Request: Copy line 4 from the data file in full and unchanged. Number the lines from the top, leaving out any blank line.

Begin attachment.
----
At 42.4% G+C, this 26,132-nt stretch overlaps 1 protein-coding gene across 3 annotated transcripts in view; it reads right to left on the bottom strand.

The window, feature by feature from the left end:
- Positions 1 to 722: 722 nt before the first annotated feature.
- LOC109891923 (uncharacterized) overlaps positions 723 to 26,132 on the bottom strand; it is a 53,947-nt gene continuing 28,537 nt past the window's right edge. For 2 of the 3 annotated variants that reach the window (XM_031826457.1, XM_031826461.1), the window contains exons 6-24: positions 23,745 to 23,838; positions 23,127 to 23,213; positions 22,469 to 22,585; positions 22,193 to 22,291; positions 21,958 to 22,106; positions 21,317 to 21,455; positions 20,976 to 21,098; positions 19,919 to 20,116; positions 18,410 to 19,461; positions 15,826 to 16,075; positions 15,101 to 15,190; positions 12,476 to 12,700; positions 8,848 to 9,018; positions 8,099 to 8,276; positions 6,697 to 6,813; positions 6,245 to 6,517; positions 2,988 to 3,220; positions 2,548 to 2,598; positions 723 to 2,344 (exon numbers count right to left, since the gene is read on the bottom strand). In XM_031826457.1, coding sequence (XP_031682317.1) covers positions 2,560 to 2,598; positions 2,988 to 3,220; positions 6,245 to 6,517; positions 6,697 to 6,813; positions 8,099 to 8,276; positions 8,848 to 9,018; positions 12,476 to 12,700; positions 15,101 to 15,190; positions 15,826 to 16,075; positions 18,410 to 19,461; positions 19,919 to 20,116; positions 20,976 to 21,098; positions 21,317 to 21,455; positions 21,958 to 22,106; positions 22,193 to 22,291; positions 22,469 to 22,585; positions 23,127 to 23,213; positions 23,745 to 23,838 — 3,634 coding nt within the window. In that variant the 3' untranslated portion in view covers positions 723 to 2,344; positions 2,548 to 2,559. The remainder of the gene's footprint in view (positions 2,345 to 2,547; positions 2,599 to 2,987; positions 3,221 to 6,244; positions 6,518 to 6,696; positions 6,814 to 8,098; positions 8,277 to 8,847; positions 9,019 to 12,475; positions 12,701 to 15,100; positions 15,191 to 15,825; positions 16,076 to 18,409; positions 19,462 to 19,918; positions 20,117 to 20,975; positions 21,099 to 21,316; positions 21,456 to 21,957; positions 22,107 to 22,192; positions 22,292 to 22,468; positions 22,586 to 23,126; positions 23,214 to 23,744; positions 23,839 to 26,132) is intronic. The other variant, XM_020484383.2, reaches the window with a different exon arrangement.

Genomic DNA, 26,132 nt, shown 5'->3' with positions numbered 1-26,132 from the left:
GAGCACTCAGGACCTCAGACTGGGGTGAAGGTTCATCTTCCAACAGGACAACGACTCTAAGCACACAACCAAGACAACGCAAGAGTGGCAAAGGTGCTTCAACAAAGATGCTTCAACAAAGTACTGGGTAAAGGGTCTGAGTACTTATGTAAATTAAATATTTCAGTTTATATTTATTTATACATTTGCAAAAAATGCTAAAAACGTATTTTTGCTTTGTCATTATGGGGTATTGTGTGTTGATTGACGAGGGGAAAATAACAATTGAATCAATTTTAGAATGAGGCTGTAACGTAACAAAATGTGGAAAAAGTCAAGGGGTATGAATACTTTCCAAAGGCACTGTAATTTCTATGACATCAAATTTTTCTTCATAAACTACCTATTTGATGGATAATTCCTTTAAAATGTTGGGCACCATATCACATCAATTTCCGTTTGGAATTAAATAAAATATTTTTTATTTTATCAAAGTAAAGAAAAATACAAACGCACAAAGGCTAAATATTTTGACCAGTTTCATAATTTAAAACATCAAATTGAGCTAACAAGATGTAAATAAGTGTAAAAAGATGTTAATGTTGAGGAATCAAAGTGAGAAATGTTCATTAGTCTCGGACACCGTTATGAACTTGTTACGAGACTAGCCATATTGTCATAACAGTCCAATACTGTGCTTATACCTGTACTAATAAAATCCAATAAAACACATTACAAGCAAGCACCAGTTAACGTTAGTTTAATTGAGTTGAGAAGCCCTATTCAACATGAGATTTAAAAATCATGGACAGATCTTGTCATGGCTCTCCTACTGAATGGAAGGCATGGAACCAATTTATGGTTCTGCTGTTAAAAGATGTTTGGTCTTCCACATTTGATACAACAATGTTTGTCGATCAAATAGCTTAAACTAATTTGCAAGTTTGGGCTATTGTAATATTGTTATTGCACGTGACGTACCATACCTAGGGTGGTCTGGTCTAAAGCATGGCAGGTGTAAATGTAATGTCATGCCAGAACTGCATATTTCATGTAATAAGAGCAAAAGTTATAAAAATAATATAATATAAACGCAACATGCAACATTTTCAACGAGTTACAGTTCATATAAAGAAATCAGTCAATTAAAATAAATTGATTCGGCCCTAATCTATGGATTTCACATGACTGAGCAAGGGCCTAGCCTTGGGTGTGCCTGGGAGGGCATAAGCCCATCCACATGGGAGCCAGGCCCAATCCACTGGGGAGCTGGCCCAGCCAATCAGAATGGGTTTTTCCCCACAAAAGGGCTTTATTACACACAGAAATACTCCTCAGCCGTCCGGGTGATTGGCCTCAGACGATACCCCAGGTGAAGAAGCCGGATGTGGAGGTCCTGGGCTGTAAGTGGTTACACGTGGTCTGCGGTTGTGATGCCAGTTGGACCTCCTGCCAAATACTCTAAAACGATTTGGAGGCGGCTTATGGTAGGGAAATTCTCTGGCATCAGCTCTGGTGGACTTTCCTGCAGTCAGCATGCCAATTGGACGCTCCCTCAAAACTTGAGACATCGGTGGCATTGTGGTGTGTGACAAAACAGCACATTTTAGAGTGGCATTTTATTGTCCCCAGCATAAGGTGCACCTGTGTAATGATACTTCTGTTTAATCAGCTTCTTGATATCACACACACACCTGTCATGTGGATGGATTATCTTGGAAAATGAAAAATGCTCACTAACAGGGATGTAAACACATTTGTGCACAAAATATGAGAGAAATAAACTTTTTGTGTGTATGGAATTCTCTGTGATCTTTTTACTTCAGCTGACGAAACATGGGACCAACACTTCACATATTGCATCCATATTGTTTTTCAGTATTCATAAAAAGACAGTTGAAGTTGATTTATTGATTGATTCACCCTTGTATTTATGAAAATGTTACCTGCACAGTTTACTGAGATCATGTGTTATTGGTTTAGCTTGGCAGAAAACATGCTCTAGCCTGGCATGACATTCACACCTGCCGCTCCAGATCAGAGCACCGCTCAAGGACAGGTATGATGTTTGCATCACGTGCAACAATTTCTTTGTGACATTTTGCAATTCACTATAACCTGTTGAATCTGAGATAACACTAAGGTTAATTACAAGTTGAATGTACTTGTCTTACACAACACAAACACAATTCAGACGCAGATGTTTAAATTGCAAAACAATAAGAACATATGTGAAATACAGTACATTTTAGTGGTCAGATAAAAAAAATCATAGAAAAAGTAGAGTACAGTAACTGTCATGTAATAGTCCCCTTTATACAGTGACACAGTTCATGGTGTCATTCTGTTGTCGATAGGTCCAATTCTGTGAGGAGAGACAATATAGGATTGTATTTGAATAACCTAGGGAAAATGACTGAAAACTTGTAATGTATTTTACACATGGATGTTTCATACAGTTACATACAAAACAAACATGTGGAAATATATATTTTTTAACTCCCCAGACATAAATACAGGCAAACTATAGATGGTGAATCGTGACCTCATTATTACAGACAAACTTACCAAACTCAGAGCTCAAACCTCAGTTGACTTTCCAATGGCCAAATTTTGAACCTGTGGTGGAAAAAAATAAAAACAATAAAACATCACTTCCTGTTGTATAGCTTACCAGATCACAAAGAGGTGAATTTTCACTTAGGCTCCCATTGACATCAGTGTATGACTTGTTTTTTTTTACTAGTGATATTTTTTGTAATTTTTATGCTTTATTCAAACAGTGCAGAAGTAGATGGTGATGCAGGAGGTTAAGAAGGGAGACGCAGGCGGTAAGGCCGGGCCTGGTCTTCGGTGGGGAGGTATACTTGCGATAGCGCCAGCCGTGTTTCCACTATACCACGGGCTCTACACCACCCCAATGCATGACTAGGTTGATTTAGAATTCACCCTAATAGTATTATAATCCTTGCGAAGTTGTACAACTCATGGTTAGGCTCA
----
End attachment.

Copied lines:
- LOC109891923 (uncharacterized) overlaps positions 723 to 26,132 on the bottom strand; it is a 53,947-nt gene continuing 28,537 nt past the window's right edge. For 2 of the 3 annotated variants that reach the window (XM_031826457.1, XM_031826461.1), the window contains exons 6-24: positions 23,745 to 23,838; positions 23,127 to 23,213; positions 22,469 to 22,585; positions 22,193 to 22,291; positions 21,958 to 22,106; positions 21,317 to 21,455; positions 20,976 to 21,098; positions 19,919 to 20,116; positions 18,410 to 19,461; positions 15,826 to 16,075; positions 15,101 to 15,190; positions 12,476 to 12,700; positions 8,848 to 9,018; positions 8,099 to 8,276; positions 6,697 to 6,813; positions 6,245 to 6,517; positions 2,988 to 3,220; positions 2,548 to 2,598; positions 723 to 2,344 (exon numbers count right to left, since the gene is read on the bottom strand). In XM_031826457.1, coding sequence (XP_031682317.1) covers positions 2,560 to 2,598; positions 2,988 to 3,220; positions 6,245 to 6,517; positions 6,697 to 6,813; positions 8,099 to 8,276; positions 8,848 to 9,018; positions 12,476 to 12,700; positions 15,101 to 15,190; positions 15,826 to 16,075; positions 18,410 to 19,461; positions 19,919 to 20,116; positions 20,976 to 21,098; positions 21,317 to 21,455; positions 21,958 to 22,106; positions 22,193 to 22,291; positions 22,469 to 22,585; positions 23,127 to 23,213; positions 23,745 to 23,838 — 3,634 coding nt within the window. In that variant the 3' untranslated portion in view covers positions 723 to 2,344; positions 2,548 to 2,559. The remainder of the gene's footprint in view (positions 2,345 to 2,547; positions 2,599 to 2,987; positions 3,221 to 6,244; positions 6,518 to 6,696; positions 6,814 to 8,098; positions 8,277 to 8,847; positions 9,019 to 12,475; positions 12,701 to 15,100; positions 15,191 to 15,825; positions 16,076 to 18,409; positions 19,462 to 19,918; positions 20,117 to 20,975; positions 21,099 to 21,316; positions 21,456 to 21,957; positions 22,107 to 22,192; positions 22,292 to 22,468; positions 22,586 to 23,126; positions 23,214 to 23,744; positions 23,839 to 26,132) is intronic. The other variant, XM_020484383.2, reaches the window with a different exon arrangement.